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In the real world, Is there an example of an infinite signal?

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closed as unclear what you're asking by Dilip Sarwate, MBaz, Matt L., hotpaw2, Peter K. Dec 11 '18 at 20:58

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    $\begingroup$ You mean a signal that extends from $-\infty$ to $\infty$ in time? Hmmm, think about it for a moment. $\endgroup$ – Matt L. Dec 11 '18 at 17:03
  • $\begingroup$ Imagine you could show a signal has existed from $t=-\infty$ (or from $t=0$ if you prefer)... How could you prove it will exist until $t=\infty$? $\endgroup$ – MBaz Dec 11 '18 at 17:11
  • $\begingroup$ @MattL. No, a signal that extends from 0 to $\infty$ . but, I don't no. :( $\endgroup$ – niloofar jamshidi Dec 11 '18 at 17:14
  • $\begingroup$ We can arbitrarily invent signals. For example, $s(t)=\sin(t)$ is infinitely long. Is that a real-world signal? I don't know – but if we say "the signal is the electric field strength of a plane electromagnetic wavefront over time, shot from earth into the vastness of space", that's a pretty real signal, and it's pretty infinite... $\endgroup$ – Marcus Müller Dec 11 '18 at 17:25
  • $\begingroup$ @MBaz In physics, the energy is always existed. is not possible boute the signal ? $\endgroup$ – niloofar jamshidi Dec 11 '18 at 17:25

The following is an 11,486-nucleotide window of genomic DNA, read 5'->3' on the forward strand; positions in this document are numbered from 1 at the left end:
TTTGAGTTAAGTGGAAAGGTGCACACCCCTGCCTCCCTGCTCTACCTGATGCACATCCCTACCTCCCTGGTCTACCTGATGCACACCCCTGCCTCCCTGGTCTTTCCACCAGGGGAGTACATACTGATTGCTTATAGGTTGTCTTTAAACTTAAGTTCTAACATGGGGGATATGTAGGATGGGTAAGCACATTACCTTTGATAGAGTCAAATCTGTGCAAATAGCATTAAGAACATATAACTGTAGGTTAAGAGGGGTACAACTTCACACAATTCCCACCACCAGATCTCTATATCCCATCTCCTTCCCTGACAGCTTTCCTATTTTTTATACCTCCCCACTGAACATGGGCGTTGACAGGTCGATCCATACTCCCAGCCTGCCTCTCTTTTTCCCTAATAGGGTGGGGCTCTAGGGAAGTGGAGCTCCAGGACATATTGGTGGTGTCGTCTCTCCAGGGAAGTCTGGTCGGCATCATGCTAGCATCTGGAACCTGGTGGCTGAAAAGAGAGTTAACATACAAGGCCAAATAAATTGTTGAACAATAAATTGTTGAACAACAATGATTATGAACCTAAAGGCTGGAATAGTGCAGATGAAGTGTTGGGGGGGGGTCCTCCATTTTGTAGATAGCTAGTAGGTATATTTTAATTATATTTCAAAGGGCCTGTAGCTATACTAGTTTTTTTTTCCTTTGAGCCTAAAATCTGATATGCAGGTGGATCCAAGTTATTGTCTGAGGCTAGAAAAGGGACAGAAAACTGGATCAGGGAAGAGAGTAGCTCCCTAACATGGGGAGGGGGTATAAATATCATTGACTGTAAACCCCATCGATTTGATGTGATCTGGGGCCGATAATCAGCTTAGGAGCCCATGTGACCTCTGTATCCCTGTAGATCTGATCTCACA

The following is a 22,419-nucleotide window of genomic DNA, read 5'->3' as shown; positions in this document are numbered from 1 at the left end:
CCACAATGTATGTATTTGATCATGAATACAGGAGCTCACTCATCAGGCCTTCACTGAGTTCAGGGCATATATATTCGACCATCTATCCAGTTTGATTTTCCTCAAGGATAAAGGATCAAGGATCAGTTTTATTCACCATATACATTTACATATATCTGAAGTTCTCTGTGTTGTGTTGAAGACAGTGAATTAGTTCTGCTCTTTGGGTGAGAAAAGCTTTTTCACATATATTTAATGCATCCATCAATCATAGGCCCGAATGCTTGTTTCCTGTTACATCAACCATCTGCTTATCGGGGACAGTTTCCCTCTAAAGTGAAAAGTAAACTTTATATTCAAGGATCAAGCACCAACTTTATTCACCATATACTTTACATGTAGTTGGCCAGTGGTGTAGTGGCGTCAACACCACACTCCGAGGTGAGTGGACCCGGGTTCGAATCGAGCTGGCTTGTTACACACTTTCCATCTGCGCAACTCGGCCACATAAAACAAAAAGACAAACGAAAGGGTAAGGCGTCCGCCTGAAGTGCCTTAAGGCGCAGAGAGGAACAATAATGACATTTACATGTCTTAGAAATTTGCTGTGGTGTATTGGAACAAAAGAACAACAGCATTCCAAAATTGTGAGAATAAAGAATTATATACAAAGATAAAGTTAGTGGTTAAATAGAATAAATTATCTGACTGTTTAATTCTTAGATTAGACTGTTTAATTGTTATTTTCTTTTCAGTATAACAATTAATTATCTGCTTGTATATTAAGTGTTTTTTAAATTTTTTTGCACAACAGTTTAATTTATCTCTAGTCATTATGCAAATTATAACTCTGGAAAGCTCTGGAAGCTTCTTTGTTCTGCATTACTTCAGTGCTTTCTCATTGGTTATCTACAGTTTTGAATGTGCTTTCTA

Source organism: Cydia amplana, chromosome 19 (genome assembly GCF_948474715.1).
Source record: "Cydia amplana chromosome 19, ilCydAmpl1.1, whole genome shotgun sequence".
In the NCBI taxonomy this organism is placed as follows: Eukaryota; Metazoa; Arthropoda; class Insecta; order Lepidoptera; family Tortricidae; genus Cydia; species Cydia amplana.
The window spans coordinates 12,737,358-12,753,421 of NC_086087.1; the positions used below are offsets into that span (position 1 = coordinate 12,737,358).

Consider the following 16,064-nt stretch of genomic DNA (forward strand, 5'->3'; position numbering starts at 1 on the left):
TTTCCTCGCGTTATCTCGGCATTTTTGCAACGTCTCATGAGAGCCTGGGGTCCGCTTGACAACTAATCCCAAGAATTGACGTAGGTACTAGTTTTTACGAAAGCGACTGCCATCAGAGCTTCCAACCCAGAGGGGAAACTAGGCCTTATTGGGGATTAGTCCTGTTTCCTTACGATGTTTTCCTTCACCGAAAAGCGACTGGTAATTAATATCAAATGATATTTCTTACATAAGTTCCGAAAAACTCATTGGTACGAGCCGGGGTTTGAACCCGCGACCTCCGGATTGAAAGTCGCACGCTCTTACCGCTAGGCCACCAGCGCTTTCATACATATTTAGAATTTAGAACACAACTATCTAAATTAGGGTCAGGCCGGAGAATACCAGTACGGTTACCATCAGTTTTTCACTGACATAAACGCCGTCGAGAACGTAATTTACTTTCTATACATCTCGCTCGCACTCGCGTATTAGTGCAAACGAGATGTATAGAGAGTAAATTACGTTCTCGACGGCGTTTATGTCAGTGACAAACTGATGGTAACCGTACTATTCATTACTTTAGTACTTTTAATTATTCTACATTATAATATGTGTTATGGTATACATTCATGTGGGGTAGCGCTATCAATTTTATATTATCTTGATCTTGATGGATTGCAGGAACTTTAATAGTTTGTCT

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After the proposed heat death of the universe, no active life form will be available to measure the rest of any given signal. That's not a real world to anyone.

One could define a signal not as function of time but as function of location, and wrap around the location. An example is the present ambient temperature as function of distance traveled to the east from Pontianak, Indonesia, on the Equator. We don't know if the universe is infinitely large so measurements on a straight line would be a bit iffy.

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    $\begingroup$ :-) :-) :-) :-) $\endgroup$ – robert bristow-johnson Dec 11 '18 at 21:08
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    $\begingroup$ This would be a cyclo-infinite signal, if such a term exists. Good answer! $\endgroup$ – Dan Boschen Dec 12 '18 at 15:19

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